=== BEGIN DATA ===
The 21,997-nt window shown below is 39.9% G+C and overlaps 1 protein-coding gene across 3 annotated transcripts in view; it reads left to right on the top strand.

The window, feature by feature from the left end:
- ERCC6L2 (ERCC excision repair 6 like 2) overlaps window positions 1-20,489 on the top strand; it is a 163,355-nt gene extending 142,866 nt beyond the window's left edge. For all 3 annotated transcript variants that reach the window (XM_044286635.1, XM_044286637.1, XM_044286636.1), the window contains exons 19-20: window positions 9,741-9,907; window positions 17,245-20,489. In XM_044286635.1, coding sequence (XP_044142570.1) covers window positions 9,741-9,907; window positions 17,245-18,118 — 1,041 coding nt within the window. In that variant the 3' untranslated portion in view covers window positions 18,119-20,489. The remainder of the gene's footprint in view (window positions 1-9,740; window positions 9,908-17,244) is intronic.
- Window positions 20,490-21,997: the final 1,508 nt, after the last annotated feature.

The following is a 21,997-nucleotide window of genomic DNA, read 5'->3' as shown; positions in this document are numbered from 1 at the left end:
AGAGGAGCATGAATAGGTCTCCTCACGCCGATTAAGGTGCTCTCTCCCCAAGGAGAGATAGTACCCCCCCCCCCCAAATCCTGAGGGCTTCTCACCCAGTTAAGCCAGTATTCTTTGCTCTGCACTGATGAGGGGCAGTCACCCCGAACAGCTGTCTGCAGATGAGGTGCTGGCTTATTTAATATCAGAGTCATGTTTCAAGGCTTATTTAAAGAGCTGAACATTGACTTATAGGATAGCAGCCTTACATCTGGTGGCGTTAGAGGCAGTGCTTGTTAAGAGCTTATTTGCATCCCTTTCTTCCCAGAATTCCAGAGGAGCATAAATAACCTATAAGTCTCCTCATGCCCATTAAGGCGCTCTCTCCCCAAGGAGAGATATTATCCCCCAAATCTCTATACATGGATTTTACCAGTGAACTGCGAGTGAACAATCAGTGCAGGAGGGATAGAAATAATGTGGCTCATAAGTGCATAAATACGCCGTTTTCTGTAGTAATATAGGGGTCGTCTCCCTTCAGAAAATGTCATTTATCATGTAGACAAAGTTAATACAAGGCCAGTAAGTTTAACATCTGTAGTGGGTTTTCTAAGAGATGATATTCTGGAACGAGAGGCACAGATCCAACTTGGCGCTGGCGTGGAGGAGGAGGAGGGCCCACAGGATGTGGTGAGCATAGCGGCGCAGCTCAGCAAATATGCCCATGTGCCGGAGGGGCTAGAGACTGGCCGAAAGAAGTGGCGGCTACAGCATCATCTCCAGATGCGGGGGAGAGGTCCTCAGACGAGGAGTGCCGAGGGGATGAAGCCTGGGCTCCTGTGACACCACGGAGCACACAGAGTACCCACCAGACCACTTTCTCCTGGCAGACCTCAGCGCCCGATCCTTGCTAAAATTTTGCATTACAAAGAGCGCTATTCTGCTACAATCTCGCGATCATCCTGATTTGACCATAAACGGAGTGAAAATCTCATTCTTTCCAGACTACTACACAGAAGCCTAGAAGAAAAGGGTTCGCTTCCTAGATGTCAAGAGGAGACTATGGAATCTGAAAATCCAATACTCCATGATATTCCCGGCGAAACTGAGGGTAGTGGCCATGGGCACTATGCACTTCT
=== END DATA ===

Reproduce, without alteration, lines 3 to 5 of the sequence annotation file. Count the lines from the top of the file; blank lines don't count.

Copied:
- ERCC6L2 (ERCC excision repair 6 like 2) overlaps window positions 1-20,489 on the top strand; it is a 163,355-nt gene extending 142,866 nt beyond the window's left edge. For all 3 annotated transcript variants that reach the window (XM_044286635.1, XM_044286637.1, XM_044286636.1), the window contains exons 19-20: window positions 9,741-9,907; window positions 17,245-20,489. In XM_044286635.1, coding sequence (XP_044142570.1) covers window positions 9,741-9,907; window positions 17,245-18,118 — 1,041 coding nt within the window. In that variant the 3' untranslated portion in view covers window positions 18,119-20,489. The remainder of the gene's footprint in view (window positions 1-9,740; window positions 9,908-17,244) is intronic.
- Window positions 20,490-21,997: the final 1,508 nt, after the last annotated feature.

The following is a 21,997-nucleotide window of genomic DNA, read 5'->3' as shown; positions in this document are numbered from 1 at the left end: